BACKGROUND: Burnout has numerous negative consequences for nurses, potentially impairing their ability to deliver compassionate patient care. However, the association between burnout and compassion and, more specifically, barriers to compassion in medicine is unclear. This article evaluates the associations between burnout and barriers to compassion and examines whether dispositional self-compassion might mitigate this association. HYPOTHESIS: Consistent with prior work, the authors expected greater burnout to predict greater barriers to compassion...
February 21, 2018: International Journal of Nursing Studies
Russ C Kolarik, Richard L O'Neal, Joseph A Ewing
BACKGROUND: Burnout and depression are prevalent among resident physicians, though the supportive role of the program director (PD) is not well defined. OBJECTIVE: To understand the residents' view of the residency program director's role in assessing and promoting resident wellness. METHODS: A single institution survey of all house staff was conducted in 2017. Rates of burnout and depression were identified via the 2-item Maslach Burnout Inventory (MBI) and the Patient Health Questionaire-2 (PHQ-2), respectively...
March 5, 2018: Journal of General Internal Medicine
Colin P West, Liselotte N Dyrbye, Tait D Shanafelt
Physician burnout, a work-related syndrome involving emotional exhaustion, depersonalization, and a sense of reduced personal accomplishment, is prevalent internationally. Rates of burnout symptoms that have been associated with adverse effects on patients, the health care workforce, costs, and physician health exceed 50% in studies of both physicians-in-training and practicing physicians. This problem represents a public health crisis with negative impacts on individual physicians, patients, and health care organizations and systems...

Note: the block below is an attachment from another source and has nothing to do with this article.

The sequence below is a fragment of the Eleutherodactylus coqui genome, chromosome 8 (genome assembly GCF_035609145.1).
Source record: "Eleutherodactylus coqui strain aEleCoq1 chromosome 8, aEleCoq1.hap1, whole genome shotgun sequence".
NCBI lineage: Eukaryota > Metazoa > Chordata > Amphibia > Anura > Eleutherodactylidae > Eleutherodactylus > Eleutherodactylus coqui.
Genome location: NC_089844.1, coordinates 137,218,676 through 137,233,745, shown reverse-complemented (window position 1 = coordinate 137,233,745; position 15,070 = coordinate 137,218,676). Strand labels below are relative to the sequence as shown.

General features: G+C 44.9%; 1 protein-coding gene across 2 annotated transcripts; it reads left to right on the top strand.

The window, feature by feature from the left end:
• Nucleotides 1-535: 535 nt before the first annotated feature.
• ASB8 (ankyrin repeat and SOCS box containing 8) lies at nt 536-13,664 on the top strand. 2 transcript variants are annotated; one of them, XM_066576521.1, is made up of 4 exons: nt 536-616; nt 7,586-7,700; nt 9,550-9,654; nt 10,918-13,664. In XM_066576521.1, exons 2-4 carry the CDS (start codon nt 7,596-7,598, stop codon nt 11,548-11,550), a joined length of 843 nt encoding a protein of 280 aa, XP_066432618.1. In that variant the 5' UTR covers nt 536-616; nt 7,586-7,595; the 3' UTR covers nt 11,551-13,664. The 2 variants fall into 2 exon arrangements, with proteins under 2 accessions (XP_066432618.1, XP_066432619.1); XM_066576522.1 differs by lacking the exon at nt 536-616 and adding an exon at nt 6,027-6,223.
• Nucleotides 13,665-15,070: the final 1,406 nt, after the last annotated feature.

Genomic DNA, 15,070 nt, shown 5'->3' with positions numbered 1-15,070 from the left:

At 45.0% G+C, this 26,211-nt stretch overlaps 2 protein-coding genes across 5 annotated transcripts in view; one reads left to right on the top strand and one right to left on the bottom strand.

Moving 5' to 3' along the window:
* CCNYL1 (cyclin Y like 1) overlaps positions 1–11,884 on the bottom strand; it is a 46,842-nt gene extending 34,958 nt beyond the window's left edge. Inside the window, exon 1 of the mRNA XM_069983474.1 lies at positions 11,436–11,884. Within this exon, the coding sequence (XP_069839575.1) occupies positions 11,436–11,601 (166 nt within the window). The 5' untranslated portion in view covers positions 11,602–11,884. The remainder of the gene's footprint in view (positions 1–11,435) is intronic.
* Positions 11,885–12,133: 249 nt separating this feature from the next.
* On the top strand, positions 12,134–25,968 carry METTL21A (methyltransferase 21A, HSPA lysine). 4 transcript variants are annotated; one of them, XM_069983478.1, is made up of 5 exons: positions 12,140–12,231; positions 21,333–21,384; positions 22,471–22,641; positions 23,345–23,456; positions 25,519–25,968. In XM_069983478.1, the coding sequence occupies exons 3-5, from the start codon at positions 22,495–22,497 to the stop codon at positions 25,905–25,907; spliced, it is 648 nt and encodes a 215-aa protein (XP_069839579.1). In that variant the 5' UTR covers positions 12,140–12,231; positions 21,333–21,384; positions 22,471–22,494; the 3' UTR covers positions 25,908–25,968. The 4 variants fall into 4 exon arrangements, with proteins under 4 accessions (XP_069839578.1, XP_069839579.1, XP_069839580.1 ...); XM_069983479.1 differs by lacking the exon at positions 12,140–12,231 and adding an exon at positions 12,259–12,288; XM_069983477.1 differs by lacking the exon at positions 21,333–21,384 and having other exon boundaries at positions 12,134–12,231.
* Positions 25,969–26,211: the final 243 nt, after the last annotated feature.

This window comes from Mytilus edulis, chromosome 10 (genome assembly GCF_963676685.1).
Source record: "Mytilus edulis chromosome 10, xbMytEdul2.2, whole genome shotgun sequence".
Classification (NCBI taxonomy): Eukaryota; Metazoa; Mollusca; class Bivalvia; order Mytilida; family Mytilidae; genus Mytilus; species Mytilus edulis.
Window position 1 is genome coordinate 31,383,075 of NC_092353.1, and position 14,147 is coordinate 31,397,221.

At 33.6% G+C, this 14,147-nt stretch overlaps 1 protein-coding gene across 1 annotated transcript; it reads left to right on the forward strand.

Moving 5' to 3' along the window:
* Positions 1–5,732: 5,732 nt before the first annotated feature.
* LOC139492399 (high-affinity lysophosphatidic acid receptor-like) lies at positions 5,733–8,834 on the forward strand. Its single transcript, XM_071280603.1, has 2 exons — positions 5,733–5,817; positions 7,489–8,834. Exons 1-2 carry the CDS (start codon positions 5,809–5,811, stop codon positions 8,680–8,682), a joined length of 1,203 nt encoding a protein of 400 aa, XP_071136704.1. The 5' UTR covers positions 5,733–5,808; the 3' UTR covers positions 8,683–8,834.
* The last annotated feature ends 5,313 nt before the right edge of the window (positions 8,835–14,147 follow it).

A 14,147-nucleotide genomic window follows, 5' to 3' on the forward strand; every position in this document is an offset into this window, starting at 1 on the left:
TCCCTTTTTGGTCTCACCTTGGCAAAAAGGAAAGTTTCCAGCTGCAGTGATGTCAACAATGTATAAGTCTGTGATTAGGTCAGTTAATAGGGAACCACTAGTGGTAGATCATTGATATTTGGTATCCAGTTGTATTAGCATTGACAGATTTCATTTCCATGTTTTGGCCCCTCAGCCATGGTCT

March 5, 2018: Journal of Internal Medicine
J Nwando Olayiwola, Rachel Willard-Grace, Kate Dubé, Danielle Hessler, Rebecca Shunk, Kevin Grumbach, Laura Gottlieb
PURPOSE: Primary care physicians (PCP) experience high rates of professional burnout. These symptoms may be magnified in underserved populations. This study explores relationships between clinic capacity to address patients' social needs (SN) and PCP burnout. METHODS: We conducted a cross-sectional survey of PCPs from three delivery systems in San Francisco. Surveys included three components of burnout, measured by the Maslach Burnout Inventory (MBI) and a four-item instrument exploring attitudes, confidence, individual skills and organizational capacity to address patients' SN...
2018: Journal of Health Care for the Poor and Underserved
Alex J Bartholomew, Anna K Houk, Marisa Pulcrano, Nawar M Shara, John Kwagyan, Patrick G Jackson, Michael Sosin
OBJECTIVE: Surgeon burnout compromises the quality of life of physicians and the delivery of care to patients. Burnout rates and interpretation of the Maslach Burnout Inventory (MBI) complicates the interpretation of surgeon burnout. The purpose of this study is to apply a standardized interpretation of severe surgeon burnout termed, "burnout syndrome" to analyze inherent variation within surgical specialties. DESIGN: A systematic literature search was performed using MEDLINE, PsycINFO, and EMBASE to identify studies reporting MBI data by surgical specialty...